When it comes to doing business, corporations have certain ways of doing things. From what we’ve seen of the music business in the last decade, this hasn’t always been the best ways of doing things, but from a pure business and project management point of view though, there are a couple of things that we can learn from them. For one thing, businesses always put together a business plan including all of the financials when they first start out. This may be overkill when first starting a band because initially you may just be jamming and seeing if you gel. Once into a situation where you’ve been together for a while and are planning on going to the next level and plan on getting things done, you should get together and discuss some things. You may want to discuss where you are all at as far as the band is concerned, see what you want to do next and see where people’s priorities are.

On the surface you may not realize it but you have the same issues that a big corporation would have when taking on a new venture. You may be trying to figure out your style and the look and feel of the band. You want to get a demo done and start making some money. You want to set up some shows. You have to get a web site set up. At the very least, you need to have a MySpace page. These are the same things that a corporation has to deal with; they just call it different things. Finding your sound would be their developing a product, finding your look is their branding, making your demo is the same as their manufacturing and the MySpace and website is their marketing. If you look at how they get these things done, it will be easier for you to figure out what to do. Since corporations have big pockets, you may feel that you don’t have much in common but if you look at how they do things, you can learn a lot. For example, when the big labels release a new album, there are a whole series of things that they do before it ever sees the light of day. Yet I don’t know how many times I’ve heard a band booking their CD release party before they even have the CD printed. There should be about a 90 day grace period where you can set everything up before making the official release and having a CD release party.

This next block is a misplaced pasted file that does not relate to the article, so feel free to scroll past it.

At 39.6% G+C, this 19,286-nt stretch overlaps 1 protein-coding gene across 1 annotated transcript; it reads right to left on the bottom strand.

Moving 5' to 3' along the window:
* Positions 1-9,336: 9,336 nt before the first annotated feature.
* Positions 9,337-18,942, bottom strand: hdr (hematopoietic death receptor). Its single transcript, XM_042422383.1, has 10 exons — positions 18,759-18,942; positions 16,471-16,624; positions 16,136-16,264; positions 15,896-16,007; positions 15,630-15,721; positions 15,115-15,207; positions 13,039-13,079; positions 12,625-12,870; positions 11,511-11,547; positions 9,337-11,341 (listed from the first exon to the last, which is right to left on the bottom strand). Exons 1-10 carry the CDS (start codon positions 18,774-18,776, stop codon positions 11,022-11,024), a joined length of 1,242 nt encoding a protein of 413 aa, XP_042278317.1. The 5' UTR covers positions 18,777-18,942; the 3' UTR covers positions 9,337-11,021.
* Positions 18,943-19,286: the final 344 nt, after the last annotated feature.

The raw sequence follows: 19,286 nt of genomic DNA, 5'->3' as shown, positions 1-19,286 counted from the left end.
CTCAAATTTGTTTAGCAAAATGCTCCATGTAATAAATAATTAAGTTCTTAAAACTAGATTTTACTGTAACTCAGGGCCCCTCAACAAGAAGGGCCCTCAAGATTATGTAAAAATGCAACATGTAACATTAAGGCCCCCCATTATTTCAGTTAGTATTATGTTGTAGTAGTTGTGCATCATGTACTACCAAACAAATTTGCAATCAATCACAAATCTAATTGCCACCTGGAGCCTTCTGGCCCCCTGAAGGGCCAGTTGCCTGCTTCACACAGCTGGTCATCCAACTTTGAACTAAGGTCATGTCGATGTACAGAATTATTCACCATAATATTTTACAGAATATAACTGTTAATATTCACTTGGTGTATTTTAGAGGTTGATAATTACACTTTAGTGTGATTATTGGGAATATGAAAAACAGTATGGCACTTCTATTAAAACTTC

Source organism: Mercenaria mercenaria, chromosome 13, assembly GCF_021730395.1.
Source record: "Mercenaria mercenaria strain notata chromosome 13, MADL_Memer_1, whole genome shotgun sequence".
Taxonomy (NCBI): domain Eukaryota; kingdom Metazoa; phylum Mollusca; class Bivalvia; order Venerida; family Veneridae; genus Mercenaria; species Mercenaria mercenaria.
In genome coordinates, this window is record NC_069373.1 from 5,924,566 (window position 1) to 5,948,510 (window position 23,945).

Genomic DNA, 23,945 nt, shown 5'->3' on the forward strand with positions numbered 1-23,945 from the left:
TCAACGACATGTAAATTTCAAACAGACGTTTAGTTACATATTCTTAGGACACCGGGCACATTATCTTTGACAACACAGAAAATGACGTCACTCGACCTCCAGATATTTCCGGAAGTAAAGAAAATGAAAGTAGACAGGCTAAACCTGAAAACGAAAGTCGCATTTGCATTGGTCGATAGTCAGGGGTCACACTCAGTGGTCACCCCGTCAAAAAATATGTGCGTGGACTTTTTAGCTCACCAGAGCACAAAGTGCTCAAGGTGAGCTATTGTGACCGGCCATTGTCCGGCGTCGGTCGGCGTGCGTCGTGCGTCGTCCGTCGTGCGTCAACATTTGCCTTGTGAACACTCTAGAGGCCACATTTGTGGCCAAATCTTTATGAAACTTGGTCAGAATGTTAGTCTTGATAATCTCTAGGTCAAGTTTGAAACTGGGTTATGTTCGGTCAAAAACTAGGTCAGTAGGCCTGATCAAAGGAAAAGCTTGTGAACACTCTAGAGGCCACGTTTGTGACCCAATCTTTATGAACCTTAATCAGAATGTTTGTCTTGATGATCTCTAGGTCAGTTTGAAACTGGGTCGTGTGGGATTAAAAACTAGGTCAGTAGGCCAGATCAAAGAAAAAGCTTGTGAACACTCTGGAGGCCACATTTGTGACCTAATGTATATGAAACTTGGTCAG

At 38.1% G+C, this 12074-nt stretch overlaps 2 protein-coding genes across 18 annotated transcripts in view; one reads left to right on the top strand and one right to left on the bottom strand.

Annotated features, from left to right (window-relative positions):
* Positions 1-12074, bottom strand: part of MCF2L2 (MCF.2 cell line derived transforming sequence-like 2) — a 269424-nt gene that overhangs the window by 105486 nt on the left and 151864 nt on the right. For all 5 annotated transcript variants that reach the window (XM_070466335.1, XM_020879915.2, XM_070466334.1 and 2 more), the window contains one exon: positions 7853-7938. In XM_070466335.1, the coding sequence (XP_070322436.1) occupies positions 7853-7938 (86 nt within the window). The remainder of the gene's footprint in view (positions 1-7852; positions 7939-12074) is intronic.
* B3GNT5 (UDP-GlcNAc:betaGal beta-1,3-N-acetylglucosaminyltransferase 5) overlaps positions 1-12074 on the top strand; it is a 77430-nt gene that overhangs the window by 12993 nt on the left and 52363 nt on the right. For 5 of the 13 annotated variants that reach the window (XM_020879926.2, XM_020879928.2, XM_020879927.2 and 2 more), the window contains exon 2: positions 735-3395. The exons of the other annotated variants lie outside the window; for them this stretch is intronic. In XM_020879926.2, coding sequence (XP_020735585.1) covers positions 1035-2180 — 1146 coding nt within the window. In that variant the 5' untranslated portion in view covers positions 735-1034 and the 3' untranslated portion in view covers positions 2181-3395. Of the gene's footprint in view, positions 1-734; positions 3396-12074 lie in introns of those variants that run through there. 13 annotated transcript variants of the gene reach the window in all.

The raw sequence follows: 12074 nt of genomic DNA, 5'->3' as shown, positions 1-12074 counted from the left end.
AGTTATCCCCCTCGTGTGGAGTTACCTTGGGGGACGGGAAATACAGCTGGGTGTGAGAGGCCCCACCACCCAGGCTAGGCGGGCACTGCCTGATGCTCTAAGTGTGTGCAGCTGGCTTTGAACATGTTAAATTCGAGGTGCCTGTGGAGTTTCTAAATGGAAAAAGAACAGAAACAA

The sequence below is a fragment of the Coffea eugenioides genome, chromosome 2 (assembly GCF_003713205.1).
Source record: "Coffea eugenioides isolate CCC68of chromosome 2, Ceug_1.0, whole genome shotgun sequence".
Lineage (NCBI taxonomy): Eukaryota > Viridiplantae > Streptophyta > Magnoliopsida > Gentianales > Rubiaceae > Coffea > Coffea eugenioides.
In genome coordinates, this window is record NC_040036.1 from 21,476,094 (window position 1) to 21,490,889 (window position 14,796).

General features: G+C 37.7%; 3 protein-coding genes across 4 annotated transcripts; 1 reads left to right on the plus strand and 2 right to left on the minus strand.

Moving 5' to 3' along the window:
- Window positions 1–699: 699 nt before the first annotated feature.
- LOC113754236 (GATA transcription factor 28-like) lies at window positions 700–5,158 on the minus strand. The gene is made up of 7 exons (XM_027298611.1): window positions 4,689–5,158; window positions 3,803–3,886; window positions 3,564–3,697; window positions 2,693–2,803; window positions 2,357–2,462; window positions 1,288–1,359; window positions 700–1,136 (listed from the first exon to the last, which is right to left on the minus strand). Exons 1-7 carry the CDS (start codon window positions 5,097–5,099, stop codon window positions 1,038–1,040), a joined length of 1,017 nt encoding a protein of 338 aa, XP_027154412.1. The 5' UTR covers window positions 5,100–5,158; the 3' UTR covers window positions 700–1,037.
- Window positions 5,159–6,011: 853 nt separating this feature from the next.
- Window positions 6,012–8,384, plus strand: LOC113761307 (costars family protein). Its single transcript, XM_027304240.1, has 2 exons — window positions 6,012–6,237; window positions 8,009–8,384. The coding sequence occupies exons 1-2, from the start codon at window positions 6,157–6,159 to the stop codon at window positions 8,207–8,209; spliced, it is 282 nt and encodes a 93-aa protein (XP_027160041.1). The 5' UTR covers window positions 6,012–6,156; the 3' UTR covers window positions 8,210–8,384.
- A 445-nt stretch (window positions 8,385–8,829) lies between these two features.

...With One Big Difference

From a music point of view, I’ve heard this analogy for a long time from industry professionals and never really cared for it. Comparing my band to a soulless corporation took all the coolness out of it. It's just a good idea to keep this in mind when sitting down and making decisions. I actually think it’s better to keep the attitude that your band and music is anti-corporate. That what you’re creating is not some lame dispensable product but your voice: your art. The reason why I bring this up is because when making big decisions and trying to keep organized and get things done, it’s better to approach it with the professionalism of a corporation. If you’ve ever put a CD together or a tour for your band, you’re aware of all of the things that go into making these things a success. It’s so easy to start out without any plans and just jump right in. Ask anyone who’s been on tour though, once you do this the first time, you don't do it again. There's nothing like being stuck in the middle of nowhere with no spare tire, no transmission, etc. You can always tell a band that’s been on the road a lot. They seem to have it all down to an art form: organized, stripped to the bare essentials, and prepared for all the million things that can ( and usually) go wrong.